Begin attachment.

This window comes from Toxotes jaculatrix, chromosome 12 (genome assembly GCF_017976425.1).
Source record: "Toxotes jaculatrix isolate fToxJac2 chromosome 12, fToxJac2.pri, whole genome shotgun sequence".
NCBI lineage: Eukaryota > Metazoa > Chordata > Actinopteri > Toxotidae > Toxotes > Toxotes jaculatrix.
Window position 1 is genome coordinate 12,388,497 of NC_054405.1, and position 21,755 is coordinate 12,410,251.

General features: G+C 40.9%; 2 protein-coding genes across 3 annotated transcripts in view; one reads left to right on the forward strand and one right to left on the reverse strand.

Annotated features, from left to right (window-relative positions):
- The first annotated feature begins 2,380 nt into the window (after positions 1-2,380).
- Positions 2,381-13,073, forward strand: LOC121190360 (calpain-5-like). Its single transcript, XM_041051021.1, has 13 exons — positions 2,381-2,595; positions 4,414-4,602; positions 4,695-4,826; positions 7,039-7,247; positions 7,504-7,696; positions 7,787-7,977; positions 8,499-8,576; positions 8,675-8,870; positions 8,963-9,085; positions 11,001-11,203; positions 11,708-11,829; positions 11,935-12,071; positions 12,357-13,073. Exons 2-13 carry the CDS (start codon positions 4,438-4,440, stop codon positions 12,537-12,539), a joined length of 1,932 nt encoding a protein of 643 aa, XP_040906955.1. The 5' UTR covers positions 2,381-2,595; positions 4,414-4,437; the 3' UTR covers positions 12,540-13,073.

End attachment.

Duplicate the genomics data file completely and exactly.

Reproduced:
This window comes from Toxotes jaculatrix, chromosome 12 (genome assembly GCF_017976425.1).
Source record: "Toxotes jaculatrix isolate fToxJac2 chromosome 12, fToxJac2.pri, whole genome shotgun sequence".
NCBI lineage: Eukaryota > Metazoa > Chordata > Actinopteri > Toxotidae > Toxotes > Toxotes jaculatrix.
Window position 1 is genome coordinate 12,388,497 of NC_054405.1, and position 21,755 is coordinate 12,410,251.

General features: G+C 40.9%; 2 protein-coding genes across 3 annotated transcripts in view; one reads left to right on the forward strand and one right to left on the reverse strand.

Annotated features, from left to right (window-relative positions):
- The first annotated feature begins 2,380 nt into the window (after positions 1-2,380).
- Positions 2,381-13,073, forward strand: LOC121190360 (calpain-5-like). Its single transcript, XM_041051021.1, has 13 exons — positions 2,381-2,595; positions 4,414-4,602; positions 4,695-4,826; positions 7,039-7,247; positions 7,504-7,696; positions 7,787-7,977; positions 8,499-8,576; positions 8,675-8,870; positions 8,963-9,085; positions 11,001-11,203; positions 11,708-11,829; positions 11,935-12,071; positions 12,357-13,073. Exons 2-13 carry the CDS (start codon positions 4,438-4,440, stop codon positions 12,537-12,539), a joined length of 1,932 nt encoding a protein of 643 aa, XP_040906955.1. The 5' UTR covers positions 2,381-2,595; positions 4,414-4,437; the 3' UTR covers positions 12,540-13,073.